NASA has big plans for the future of human spaceflight. The space agency’s proposals to send long-term, crewed missions to the moon and, eventually, land astronauts on Mars will require significant advances in rocket and spaceflight hardware. But along with new technology, scientists are grappling with another crucial question: Can the human body sustain itself during that much time in space? An exploratory Mars mission could take two or three years, while most space expeditions so far have lasted six months or less. Extended missions beyond Earth orbit could result in profound, and potentially dangerous, biological effects in astronauts’ bodies.
To study the influence of microgravity, radiation and confinement in long-duration spaceflight, NASA selected twins Scott and Mark Kelly for a unique mission. The two identical twins have both served as NASA test pilots and astronauts, and Scott was chosen for a yearlong mission to the International Space Station (ISS), leaving his brother—a genetic copy of himself—down on Earth. Researchers used the earthbound Mark as a kind of control subject to compare to any changes in Scott during his year in space, which lasted from March 27, 2015 to March 1, 2016.
Ten teams of scientists studied different aspects of the twins’ health and biology, from gene expression to gut bacteria to cognition. Today, the teams released some of their compiled research in a cross-disciplinary study, which will be published April 12 in the journal Science.
With more than 80 authors, the study brings together and analyzes a wide range of data, collected from both twins over the course of the yearlong mission plus the months immediately before and after. The results are expansive, but mainly show that, with some notable exceptions, Scott’s body bounced back pretty quickly after 340 days in stressful space conditions. The research creates “an integrated portrait of molecular, physiological, and behavioral adaptations and challenges for the human body during extended spaceflight,” the authors write.
A Question of Aging
One of the ten teams, led by Susan Bailey, a professor of radiation and cancer biology at Colorado State University, focused on telomeres, the “caps” that protect the ends of DNA strands. On Earth, these telomeres get depleted over the course of a person’s lifetime as each round of DNA replication wears away at them.
When Bailey’s team analyzed the telomeres in Scott’s white blood cells, they found that the average telomere length in these cells actually increased during the mission. “It was exactly the opposite of what we had imagined,” Bailey says. “We proposed that, in fact, because of all the really unique stresses and exposures to things like microgravity, space radiation and isolation … [it] really seemed like they would accelerate telomere loss in space.”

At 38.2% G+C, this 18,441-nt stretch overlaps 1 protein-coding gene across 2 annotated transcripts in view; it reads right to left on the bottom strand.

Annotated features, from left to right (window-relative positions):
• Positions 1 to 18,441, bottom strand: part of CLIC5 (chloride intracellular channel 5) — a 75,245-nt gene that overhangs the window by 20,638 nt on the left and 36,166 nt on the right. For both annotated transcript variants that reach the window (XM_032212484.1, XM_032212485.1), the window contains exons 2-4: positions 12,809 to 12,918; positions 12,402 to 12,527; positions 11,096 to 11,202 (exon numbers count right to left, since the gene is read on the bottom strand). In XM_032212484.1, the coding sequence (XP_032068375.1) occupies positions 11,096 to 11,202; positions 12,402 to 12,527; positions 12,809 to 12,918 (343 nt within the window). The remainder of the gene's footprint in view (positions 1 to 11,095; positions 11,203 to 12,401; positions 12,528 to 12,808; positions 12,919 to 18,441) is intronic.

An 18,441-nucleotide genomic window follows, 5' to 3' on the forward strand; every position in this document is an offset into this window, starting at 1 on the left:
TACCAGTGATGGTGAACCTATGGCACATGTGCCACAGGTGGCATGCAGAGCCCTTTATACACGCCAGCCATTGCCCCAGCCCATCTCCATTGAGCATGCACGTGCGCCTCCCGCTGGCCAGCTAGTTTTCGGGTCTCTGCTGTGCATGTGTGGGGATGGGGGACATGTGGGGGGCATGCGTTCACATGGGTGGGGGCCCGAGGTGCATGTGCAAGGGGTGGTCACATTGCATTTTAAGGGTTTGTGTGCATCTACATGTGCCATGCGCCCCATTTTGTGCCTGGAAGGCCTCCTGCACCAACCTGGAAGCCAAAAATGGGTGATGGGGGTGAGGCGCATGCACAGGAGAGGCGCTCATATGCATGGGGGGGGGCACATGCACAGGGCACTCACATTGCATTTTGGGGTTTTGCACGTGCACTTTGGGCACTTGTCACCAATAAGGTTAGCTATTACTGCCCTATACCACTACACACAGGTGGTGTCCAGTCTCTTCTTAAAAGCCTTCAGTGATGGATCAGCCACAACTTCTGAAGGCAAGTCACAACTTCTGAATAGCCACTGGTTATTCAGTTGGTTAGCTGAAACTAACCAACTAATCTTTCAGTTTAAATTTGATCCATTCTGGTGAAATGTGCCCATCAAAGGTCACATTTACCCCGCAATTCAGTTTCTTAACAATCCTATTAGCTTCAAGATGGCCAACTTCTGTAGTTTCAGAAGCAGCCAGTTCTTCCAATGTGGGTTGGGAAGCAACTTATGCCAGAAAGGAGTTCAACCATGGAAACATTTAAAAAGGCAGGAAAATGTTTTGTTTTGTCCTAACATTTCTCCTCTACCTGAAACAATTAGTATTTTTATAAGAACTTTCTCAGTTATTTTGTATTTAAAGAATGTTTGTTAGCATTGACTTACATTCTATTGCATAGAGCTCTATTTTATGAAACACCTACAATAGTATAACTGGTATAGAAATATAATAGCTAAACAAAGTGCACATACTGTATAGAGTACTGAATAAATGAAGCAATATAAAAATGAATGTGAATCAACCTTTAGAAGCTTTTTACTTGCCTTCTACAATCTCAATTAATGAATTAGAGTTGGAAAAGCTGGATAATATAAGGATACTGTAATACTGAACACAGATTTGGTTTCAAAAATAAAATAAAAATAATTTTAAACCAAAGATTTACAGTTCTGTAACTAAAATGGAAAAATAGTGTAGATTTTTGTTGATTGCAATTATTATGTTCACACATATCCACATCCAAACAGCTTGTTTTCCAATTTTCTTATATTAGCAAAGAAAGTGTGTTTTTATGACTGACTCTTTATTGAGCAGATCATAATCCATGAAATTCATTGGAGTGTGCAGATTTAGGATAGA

Once Scott touched back down on Earth, Bailey’s team observed that his average telomere length decreased to roughly match pre-flight levels. In the months following the flight, however, a greater number of telomeres were lost or critically shortened. This could be a concerning finding, as telomere shortening and loss is associated with aging and susceptibility to age-related diseases, including cardiovascular problems and cancer.
The researchers aren’t yet sure how or why these telomere changes occurred. The team hoped to analyze the activity of telomerase, an enzyme that extends telomeres but gets switched off in most adult body cells, to see if it somehow was activated while Scott was in flight. However, the material they needed was “lost in space,” Bailey says. The blood samples were shipped back to Earth on a Soyuz spacecraft, but telomerase activity was dead on arrival, possibly as a result of temperature changes during reentry through Earth’s atmosphere.
Learning more about the mechanism behind these changes during and after spaceflight will be important moving forward, Bailey says—not just for astronauts’ sake, but also because a more thorough understanding of aging would be valuable for the health of “earthlings.”
Gene Expression in Space
Researchers also studied Scott’s genome to see if gene expression changed during flight, as it tends to do in stressful situations. A team led by Chris Mason, a geneticist at Weill Cornell Medicine, studied DNA and RNA modifications that would signal epigenetic adaptation. They observed some changes in how genes were expressed, and these variations accelerated in the last six months of the mission. More than six times as many differences in gene expressions cropped up over the latter half compared to the beginning of the flight.
The findings were was somewhat surprising, Mason says, because he’d expected these differences to slow down or stop after an initial period of adaptation to the new environment. The sustained and increasing genetic transformations show that the body continues to change over long periods of time in space.
Andrew Feinberg, a professor and medical researcher at Johns Hopkins University, and his team focused on methyl groups—chemical markers that usually signal changes in gene expression—and found the amount of epigenetic change was similar for the two brothers. Despite some minor differences, Scott’s genome behaved in a way that was “not worrisome,” Feinberg says.